Insulation Heat Loss Diagram

Owners of a farm property in Banks Peninsula saw potential in their neglected milking shed, so called in Walker Architecture designer Pete Hodge, Christchurch. Hodge came to take a look to find a structurally sound shed equipped with solid concrete columns and beams. Together they decided to transform the milking shed into a classic, glamorous home.

Insulation Heat Loss Diagram

Fed up with feeling cold and damp in their own large, ageing farm house on the same property the couple wanted to downsize. They wanted to do their own research and be involved throughout the process with knowledge on how the house would operate and breathe. “The clients were very driven to be informed,” Hodge explained.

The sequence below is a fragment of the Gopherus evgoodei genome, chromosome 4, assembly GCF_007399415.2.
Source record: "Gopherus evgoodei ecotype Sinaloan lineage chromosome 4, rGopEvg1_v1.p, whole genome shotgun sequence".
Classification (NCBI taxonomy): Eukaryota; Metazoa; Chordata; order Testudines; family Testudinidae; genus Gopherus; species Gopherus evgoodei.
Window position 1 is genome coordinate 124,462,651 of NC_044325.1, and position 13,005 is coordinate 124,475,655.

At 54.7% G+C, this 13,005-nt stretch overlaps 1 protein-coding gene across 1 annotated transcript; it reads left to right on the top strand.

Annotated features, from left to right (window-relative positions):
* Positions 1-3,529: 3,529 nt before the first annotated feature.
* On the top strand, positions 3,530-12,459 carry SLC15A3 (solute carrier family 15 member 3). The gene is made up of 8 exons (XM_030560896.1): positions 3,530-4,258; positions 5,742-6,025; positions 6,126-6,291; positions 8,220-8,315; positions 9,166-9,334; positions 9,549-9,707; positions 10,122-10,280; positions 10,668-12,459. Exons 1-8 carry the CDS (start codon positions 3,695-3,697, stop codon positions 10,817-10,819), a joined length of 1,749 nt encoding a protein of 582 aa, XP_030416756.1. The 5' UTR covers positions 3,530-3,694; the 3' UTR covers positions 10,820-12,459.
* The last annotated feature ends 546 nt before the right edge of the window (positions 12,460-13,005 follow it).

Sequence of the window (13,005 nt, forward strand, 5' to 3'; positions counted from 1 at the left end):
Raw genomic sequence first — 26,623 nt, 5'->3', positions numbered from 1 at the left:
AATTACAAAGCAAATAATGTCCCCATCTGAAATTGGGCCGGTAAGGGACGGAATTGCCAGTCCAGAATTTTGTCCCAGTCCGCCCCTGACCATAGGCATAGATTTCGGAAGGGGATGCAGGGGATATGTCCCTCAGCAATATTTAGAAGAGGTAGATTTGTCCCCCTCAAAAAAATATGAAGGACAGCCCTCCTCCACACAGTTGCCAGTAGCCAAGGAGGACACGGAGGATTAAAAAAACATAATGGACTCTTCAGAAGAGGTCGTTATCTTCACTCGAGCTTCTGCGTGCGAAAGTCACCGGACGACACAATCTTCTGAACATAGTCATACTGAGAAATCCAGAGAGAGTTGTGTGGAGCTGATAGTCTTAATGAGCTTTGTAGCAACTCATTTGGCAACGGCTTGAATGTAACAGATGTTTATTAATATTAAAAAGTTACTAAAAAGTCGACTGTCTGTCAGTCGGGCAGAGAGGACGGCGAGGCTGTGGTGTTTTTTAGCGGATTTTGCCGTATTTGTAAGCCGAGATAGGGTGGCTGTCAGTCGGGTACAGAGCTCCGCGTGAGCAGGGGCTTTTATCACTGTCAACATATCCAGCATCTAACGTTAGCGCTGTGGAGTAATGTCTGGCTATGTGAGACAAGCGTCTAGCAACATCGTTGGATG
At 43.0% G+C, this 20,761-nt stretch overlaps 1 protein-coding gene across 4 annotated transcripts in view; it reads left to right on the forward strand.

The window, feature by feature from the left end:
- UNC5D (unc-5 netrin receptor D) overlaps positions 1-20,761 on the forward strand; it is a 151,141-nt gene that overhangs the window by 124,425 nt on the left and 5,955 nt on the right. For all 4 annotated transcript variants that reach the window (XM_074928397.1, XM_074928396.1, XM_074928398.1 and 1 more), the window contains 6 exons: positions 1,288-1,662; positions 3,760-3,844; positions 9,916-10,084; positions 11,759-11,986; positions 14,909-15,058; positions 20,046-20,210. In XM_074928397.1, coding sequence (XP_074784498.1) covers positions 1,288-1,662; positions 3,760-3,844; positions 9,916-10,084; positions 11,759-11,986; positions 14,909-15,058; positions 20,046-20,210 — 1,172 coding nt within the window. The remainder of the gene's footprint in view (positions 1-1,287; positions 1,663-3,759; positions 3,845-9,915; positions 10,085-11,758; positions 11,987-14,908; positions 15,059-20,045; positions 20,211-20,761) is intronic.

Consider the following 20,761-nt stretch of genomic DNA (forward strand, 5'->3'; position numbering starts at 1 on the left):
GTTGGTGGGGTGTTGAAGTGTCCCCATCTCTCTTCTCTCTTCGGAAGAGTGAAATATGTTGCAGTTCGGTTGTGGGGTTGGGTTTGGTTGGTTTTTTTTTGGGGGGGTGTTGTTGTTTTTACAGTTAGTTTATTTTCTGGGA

The milking shed’s concrete structure allowed for absorption and storage of heat, meeting healthy home and energy efficient standards. Peeled right back to its skeleton rigid foam insulation was installed within the building’s walls, floor and ceiling. Windows and doors were positioned to minimise heat loss. Hodge explains that when the air temperature cools, the heat absorbed by the concrete is released back into the room where the insulation prevents it from escaping.

Insulation Heat Loss Diagram

The couple found it difficult to come to terms with the fact that they would not need to keep the large existing log burner, nor make space for storing wood due to the well-insulated design. They decided on a small fireplace purely for a comfy, cosy ambience. The couple didn’t like the idea of a new townhouse. They wanted context and narrative, which with the limited palette of materials and simple ‘L’ shape was achieved. The simplicity of the house and its original foundations maintain its connection to its rural environment and farm surroundings.

Adapted from Colleen Hawkes, Derelict milking shed converted into stunning eco farmhouse

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